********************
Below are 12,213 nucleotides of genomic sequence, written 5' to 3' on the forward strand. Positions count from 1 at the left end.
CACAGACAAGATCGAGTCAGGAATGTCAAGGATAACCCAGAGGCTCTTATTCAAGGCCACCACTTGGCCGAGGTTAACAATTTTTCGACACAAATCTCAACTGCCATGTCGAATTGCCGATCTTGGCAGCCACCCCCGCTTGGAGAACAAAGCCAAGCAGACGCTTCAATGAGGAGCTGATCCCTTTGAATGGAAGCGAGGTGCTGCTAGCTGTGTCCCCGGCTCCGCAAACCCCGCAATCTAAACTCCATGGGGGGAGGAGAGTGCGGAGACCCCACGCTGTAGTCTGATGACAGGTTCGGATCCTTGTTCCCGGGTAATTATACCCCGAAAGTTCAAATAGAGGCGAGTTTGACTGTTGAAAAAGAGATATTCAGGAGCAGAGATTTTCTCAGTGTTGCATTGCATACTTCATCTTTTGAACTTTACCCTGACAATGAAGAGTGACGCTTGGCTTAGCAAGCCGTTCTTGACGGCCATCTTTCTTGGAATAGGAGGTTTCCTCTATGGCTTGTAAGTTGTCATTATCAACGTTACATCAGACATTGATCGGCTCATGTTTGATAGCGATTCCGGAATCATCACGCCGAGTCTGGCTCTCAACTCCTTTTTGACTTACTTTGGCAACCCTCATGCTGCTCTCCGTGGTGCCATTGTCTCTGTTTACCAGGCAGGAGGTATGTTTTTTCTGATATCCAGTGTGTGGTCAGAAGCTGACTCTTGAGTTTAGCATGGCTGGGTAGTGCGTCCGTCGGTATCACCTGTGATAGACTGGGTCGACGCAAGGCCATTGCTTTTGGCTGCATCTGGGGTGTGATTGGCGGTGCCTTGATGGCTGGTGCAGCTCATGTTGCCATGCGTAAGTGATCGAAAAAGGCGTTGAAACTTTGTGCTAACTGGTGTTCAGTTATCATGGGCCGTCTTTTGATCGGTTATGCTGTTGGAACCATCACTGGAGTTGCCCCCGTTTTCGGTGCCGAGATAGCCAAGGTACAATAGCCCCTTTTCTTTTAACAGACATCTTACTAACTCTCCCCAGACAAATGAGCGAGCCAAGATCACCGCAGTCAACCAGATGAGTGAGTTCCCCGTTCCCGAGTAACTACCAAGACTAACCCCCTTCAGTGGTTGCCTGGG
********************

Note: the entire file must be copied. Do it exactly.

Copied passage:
Below are 12,213 nucleotides of genomic sequence, written 5' to 3' on the forward strand. Positions count from 1 at the left end.
CACAGACAAGATCGAGTCAGGAATGTCAAGGATAACCCAGAGGCTCTTATTCAAGGCCACCACTTGGCCGAGGTTAACAATTTTTCGACACAAATCTCAACTGCCATGTCGAATTGCCGATCTTGGCAGCCACCCCCGCTTGGAGAACAAAGCCAAGCAGACGCTTCAATGAGGAGCTGATCCCTTTGAATGGAAGCGAGGTGCTGCTAGCTGTGTCCCCGGCTCCGCAAACCCCGCAATCTAAACTCCATGGGGGGAGGAGAGTGCGGAGACCCCACGCTGTAGTCTGATGACAGGTTCGGATCCTTGTTCCCGGGTAATTATACCCCGAAAGTTCAAATAGAGGCGAGTTTGACTGTTGAAAAAGAGATATTCAGGAGCAGAGATTTTCTCAGTGTTGCATTGCATACTTCATCTTTTGAACTTTACCCTGACAATGAAGAGTGACGCTTGGCTTAGCAAGCCGTTCTTGACGGCCATCTTTCTTGGAATAGGAGGTTTCCTCTATGGCTTGTAAGTTGTCATTATCAACGTTACATCAGACATTGATCGGCTCATGTTTGATAGCGATTCCGGAATCATCACGCCGAGTCTGGCTCTCAACTCCTTTTTGACTTACTTTGGCAACCCTCATGCTGCTCTCCGTGGTGCCATTGTCTCTGTTTACCAGGCAGGAGGTATGTTTTTTCTGATATCCAGTGTGTGGTCAGAAGCTGACTCTTGAGTTTAGCATGGCTGGGTAGTGCGTCCGTCGGTATCACCTGTGATAGACTGGGTCGACGCAAGGCCATTGCTTTTGGCTGCATCTGGGGTGTGATTGGCGGTGCCTTGATGGCTGGTGCAGCTCATGTTGCCATGCGTAAGTGATCGAAAAAGGCGTTGAAACTTTGTGCTAACTGGTGTTCAGTTATCATGGGCCGTCTTTTGATCGGTTATGCTGTTGGAACCATCACTGGAGTTGCCCCCGTTTTCGGTGCCGAGATAGCCAAGGTACAATAGCCCCTTTTCTTTTAACAGACATCTTACTAACTCTCCCCAGACAAATGAGCGAGCCAAGATCACCGCAGTCAACCAGATGAGTGAGTTCCCCGTTCCCGAGTAACTACCAAGACTAACCCCCTTCAGTGGTTGCCTGGG